I suppose the point is "A Country Boy Can Survive"...Thank you Hank Williams, Jr.

Just like tonight, we went after school and caught some nice little bass from an old pond in the middle of no where. The boys are enjoying the freshly fried organically grown  bass with fresh homemade french fries. We have been doing stuff just like this for years.

So Hunt On my fellow OGs!

The Small Print
I don't believe in "If its brown its down" or "Shooting anything that moves." Yes I hunt big bucks or trophy hunt, but I assure you I also eat what I kill. By hunting mature deer you equalize the herd and allow the herd to grow.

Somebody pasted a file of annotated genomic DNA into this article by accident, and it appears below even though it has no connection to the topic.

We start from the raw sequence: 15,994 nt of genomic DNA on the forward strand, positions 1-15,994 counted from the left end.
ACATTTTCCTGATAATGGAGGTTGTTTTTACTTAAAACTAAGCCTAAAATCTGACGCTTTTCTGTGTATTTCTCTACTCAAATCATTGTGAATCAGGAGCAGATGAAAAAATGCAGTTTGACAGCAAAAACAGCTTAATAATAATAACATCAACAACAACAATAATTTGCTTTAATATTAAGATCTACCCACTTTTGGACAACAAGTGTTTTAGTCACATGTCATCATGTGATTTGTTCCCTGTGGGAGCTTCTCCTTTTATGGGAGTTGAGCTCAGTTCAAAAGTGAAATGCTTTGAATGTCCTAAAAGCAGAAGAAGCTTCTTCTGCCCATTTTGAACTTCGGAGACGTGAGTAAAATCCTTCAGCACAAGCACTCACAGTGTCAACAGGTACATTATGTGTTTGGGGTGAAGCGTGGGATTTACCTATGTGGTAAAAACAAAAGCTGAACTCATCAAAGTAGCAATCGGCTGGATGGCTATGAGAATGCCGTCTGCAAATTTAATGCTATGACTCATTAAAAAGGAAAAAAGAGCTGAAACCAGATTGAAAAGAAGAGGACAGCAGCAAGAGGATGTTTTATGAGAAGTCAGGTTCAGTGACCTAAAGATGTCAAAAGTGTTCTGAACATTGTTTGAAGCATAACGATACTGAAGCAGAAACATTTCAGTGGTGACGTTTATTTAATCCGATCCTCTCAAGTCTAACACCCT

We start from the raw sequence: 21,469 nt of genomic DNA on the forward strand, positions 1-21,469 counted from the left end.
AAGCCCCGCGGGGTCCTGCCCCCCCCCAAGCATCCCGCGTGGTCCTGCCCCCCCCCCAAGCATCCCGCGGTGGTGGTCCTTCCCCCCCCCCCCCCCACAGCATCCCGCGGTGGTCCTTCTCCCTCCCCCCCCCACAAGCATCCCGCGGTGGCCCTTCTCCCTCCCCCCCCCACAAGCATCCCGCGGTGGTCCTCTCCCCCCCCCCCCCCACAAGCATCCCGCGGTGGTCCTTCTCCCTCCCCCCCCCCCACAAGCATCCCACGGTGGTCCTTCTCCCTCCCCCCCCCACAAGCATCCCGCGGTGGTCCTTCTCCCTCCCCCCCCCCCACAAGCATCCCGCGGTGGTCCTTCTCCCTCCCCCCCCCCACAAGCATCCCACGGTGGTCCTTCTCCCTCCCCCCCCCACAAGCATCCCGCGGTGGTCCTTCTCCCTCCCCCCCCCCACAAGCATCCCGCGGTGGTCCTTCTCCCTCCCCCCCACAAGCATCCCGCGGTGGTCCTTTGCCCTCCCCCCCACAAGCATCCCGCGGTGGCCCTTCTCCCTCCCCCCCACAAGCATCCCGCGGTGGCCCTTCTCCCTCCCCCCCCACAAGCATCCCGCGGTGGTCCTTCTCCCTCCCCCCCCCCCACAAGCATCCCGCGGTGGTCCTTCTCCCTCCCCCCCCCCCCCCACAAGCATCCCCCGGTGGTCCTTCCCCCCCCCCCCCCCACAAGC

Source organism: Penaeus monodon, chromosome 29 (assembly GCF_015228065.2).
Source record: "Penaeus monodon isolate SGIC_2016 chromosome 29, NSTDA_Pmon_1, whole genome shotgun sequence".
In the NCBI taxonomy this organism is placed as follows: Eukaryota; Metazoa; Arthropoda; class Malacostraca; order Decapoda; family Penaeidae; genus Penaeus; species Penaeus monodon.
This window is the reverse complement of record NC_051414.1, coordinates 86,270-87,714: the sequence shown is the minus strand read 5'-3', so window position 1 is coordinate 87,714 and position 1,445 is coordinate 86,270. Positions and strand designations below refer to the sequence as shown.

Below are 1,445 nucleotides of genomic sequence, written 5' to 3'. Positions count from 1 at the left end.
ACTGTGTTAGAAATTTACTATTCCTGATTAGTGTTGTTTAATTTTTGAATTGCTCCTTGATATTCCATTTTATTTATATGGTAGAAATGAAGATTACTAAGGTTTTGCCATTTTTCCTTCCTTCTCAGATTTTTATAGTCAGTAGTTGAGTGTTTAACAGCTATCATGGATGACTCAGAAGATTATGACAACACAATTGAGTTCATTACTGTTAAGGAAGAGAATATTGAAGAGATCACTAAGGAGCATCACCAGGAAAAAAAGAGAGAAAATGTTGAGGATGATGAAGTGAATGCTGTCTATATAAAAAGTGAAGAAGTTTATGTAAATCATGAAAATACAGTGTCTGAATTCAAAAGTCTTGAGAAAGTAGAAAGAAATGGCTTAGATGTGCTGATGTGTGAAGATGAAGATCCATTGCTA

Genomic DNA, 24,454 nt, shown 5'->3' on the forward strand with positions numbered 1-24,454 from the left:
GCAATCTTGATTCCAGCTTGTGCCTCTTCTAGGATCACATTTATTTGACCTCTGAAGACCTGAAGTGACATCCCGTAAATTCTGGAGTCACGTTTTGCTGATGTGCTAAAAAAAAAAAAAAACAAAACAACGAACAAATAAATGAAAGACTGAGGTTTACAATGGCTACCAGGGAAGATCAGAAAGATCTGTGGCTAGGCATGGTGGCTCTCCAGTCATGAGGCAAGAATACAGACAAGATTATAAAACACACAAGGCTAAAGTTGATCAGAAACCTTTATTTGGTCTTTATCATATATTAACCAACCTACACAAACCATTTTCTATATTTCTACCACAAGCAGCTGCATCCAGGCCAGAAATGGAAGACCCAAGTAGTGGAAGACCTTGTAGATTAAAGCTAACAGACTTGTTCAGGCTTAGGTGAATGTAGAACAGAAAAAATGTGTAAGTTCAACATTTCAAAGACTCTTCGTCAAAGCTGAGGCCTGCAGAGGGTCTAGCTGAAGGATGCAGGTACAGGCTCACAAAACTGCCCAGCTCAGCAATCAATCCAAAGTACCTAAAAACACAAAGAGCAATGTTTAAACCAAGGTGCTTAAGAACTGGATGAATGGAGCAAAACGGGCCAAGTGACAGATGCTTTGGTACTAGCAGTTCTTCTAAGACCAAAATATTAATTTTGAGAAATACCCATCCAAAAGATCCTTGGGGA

If you choose to be a vegetarian or vegan that's your choice, but I don't, I like to be a omnivore.
Yes, I have killed Bambi's momma and daddy and Little Bunny Foo Foo too. I also ate them.
Please feel free to leave a comment, but if you do so in a disrespectful manner please understand you will get a disrespectful response. We all have our opinions and our ways of life. When the Apocalypse comes I will be able to survive. Will you without the grocery store?
Yes, I do shop at the grocery store and yes I buy meat there, BUT I know animals had to be slaughter for it to get there, and I don't have a problem with that.

Thursday, February 2, 2012

The HEART of the Matter

So the other day while we were skinning the deer, the boys and Shane decided  they wanted to try to eat the deer's heart. ( YIKES!!!) "What you talkin' 'bout  Willis?", was my reaction. I mean seriously...I don't eat much fish, much less organ meat. It just sounds disgusting...Right?!